Thursday, November 29, 2012
I believe God sent me angels to get me through the tough times in my life. These are people who have given me hope, courage, support, etc when I most needed it. Some of them are the same people over and over again, like family or those few friends that have been a part of me for so long, I don't even remember when they weren't. Those would be: Paul, mom, dad, Pat, George, Brian, Jason, Lisa, Amy, Laura, Maria, Denice, Julie, Michelle Watwood.
But I have also delighted in new friendships. As an adult, those types of relationships involved taking risks. They required trust and courage. I have never been afraid to put myself out there either, never in all these years of meeting new people and falling in love with people over and over again. Never, until now.....
People who renew hope can also take it away. I am not a complicated person when it comes to accepting and owning my failures. When I screw up, it does not take me long to realize it. I have been humbled time and time again. Even when the stakes get very, very high, humility is something that has come fairly easily for me. Trust has also been unguarded for me. I assume people who chose to get close to me are always going to feel that way. But this year, I learned that was not always so. As 42 years have gone by, I have seen people come and go in my life. In looking back, I suppose those constituencies have made sense for the times in my life. When I was in my 20's, my group of friends consisted of other young married couples with no kids and lots of time to do things like play co-ed sports, ski, go out on Friday and Saturday nights, and stay well-groomed and up to date on current events and happenings (being in the know). Then as my 30's set in, this business of having babies moved in. It was much, much harder than I expected for a million reasons. It seemed that the circles I ran around in developed in different directions in the childbearing years. Those who started earlier tended to get closer, and those of us who had babies later fell into different groups. Then there was the inevitable subdivision of those of us who worked and those of us who stayed home with our babies. These years, more than any others, really shaped, shifted and filtered that fast-track group of 20 somethings who were so well informed and well manicured. While I still consider that group friends, I don't spend anywhere near the amount of time with them.
Even though I was a working mom, I never really fit that group; and I obviously had little opportunity to fit in with the moms who were at home. Oh, how I longed to be home with my babies. My marriage paid a hefty price for it. My hubby and I had tons of resentment toward each other associated with it. I'm sure he thought I was not even a fraction of the women he had just spend a third of his life with, and I couldn't stop resenting him for being the EXACT same guy I just spend a decade with. Eventually, and at a huge cost, it all came together like it should. I became a stay at home mom, and much to my surprise, my husband has been doing his very best to support and appreciate the benefits that far outweigh the costs of that. It has been a tough road, and it still offers challenges, but I know we are were we are supposed to be.
However, as my friendships go, most of them have just ridden a parallel with my life, like a glassy lake at sunset that reflects every stitch of detail of the mirror image above it. When I am supposed to have certain influences and people in my life, they are there. People come and go for reasons. But this year, I learned that I may not always know or even begin to understand those reasons. My good friend Shelly, whom I really believed was a gift from God, decided to exit my life as a close friend. Now we are mostly acquaintances. And it's not ugly, we have nothing but good exchanges when we are around each other. ,But there is an underlying sense of loss there now, where it used to be such a great feeling of peace and joy. I am not sure I will ever really understand it-maybe later in my life. But for now, it is just a huge and incredibly painful disappointment, and feeling of failure. One of those things that I get a bit of a tummy ache when I think too much on it. Partly because of the rejection I feel from being swiftly escorted out of the life of someone I so loved, but also, and maybe more importantly, because my little boys also fell in love with them-and I let them. I suppose learning that people will let you down and break your heart is a lesson in life that you are probably never too young to learn. But why is it at 42, I am still so depleted by it? You might think I would be more seasoned and hardened to it by now. But no, it still hurts, it still confuses me and I still feel amazed that I have not figured out how to avoid this.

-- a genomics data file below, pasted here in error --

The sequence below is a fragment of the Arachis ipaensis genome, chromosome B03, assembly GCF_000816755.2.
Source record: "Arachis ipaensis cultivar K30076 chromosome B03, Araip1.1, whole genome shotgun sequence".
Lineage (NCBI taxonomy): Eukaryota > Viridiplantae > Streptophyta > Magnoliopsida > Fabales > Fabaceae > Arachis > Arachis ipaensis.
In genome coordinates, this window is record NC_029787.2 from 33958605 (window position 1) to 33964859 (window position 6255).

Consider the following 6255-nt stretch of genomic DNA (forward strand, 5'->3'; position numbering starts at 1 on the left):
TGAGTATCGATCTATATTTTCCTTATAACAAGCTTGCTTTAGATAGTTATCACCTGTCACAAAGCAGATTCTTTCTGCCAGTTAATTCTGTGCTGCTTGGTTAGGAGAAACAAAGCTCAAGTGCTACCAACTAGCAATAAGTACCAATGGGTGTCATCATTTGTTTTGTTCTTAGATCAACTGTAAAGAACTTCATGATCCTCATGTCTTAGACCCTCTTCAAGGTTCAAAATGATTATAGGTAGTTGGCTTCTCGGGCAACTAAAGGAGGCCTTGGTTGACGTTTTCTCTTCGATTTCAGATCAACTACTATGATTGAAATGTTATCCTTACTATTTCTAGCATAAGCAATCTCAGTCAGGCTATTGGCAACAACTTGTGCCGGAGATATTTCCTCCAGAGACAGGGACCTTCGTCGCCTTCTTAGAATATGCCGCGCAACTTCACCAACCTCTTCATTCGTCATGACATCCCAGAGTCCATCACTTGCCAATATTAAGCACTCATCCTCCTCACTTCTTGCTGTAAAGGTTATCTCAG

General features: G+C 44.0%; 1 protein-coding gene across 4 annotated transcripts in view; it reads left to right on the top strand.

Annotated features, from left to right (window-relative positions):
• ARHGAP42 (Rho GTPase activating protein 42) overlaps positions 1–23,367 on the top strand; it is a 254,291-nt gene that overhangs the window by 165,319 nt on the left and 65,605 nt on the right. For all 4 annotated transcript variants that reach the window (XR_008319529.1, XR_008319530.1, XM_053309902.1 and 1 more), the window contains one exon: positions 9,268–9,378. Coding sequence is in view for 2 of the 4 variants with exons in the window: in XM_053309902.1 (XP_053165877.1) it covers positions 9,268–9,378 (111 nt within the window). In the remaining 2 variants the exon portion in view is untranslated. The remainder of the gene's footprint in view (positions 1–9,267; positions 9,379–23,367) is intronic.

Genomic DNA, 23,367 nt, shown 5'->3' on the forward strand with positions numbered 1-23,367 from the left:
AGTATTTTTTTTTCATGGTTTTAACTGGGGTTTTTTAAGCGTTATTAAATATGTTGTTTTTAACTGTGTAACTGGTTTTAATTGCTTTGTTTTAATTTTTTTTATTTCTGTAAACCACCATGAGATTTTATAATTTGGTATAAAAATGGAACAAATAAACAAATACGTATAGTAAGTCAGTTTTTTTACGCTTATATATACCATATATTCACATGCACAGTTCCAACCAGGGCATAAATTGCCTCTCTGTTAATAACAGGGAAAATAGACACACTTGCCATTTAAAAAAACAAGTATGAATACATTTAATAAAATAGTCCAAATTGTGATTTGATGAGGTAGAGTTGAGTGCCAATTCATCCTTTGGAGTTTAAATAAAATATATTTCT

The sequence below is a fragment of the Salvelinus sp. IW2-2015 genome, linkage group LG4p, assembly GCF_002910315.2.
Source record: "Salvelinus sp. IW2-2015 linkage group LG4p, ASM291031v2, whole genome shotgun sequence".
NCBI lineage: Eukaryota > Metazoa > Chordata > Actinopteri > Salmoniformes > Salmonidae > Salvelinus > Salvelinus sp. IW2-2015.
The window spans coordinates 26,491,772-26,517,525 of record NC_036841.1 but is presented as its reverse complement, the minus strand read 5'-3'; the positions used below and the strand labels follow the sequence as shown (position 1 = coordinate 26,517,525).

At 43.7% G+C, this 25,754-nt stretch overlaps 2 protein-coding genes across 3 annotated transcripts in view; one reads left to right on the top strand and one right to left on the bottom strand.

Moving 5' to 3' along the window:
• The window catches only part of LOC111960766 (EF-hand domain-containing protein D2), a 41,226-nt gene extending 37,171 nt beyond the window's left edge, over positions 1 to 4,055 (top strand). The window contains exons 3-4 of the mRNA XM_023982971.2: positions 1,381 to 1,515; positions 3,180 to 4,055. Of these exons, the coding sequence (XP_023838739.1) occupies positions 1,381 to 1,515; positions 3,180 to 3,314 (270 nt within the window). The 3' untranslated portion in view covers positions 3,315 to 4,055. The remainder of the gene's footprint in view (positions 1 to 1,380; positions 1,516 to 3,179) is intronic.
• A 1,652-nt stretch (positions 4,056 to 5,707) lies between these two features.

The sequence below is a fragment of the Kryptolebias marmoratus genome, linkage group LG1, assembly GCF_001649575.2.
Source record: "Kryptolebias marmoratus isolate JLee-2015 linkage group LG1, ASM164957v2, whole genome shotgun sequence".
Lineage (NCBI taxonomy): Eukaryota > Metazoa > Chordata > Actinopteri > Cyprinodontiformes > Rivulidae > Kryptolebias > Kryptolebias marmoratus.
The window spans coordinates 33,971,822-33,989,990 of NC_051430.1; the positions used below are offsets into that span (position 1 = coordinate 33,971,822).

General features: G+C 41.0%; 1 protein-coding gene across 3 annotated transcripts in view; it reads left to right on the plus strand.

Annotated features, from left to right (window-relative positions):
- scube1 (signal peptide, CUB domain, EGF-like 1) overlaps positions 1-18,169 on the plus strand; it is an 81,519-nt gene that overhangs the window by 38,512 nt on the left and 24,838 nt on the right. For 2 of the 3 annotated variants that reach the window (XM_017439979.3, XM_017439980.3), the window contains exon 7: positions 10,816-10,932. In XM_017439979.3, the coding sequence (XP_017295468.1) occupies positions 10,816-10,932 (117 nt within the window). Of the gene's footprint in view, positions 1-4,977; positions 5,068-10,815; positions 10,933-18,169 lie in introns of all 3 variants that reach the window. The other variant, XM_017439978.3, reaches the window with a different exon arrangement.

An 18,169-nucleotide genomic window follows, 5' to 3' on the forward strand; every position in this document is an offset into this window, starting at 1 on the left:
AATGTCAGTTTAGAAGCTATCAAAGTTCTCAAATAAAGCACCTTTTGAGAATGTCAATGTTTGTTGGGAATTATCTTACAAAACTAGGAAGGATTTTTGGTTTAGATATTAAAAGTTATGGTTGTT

I have had a few other notably difficult failed friendships. Cindy, my former neighbor. Of course, in that case, it was so very clear-I completely betrayed her, lied to her and turned into a monster. I think jealousy and pure hatred for the life I was leading drove that disaster, but at least there is no ambiguity surrounding that one.
My closest friends Debi and Kirsten from my 20's/early 30's and I have grown apart too. As have Michelle Watwood and I; those friends are working mamas. And try and we may, our worlds just don't line up like they used to. I can accept that as a part of the choices we make that just boil down to who we are-and essentially doing the best we can with what we've got.
So, why then, have I lost a hop in my step? Why do I just want to bury my head in the sand so often? I don't know. I worry that I am unloveable. That I have just screwed up too many things in my life to be rewarded with such kindnesses and gifts as dear friends that cost nothing but love. In a world obsessed with money and things, those few treasures as these, elude me. And in the end, that is all I ever wanted.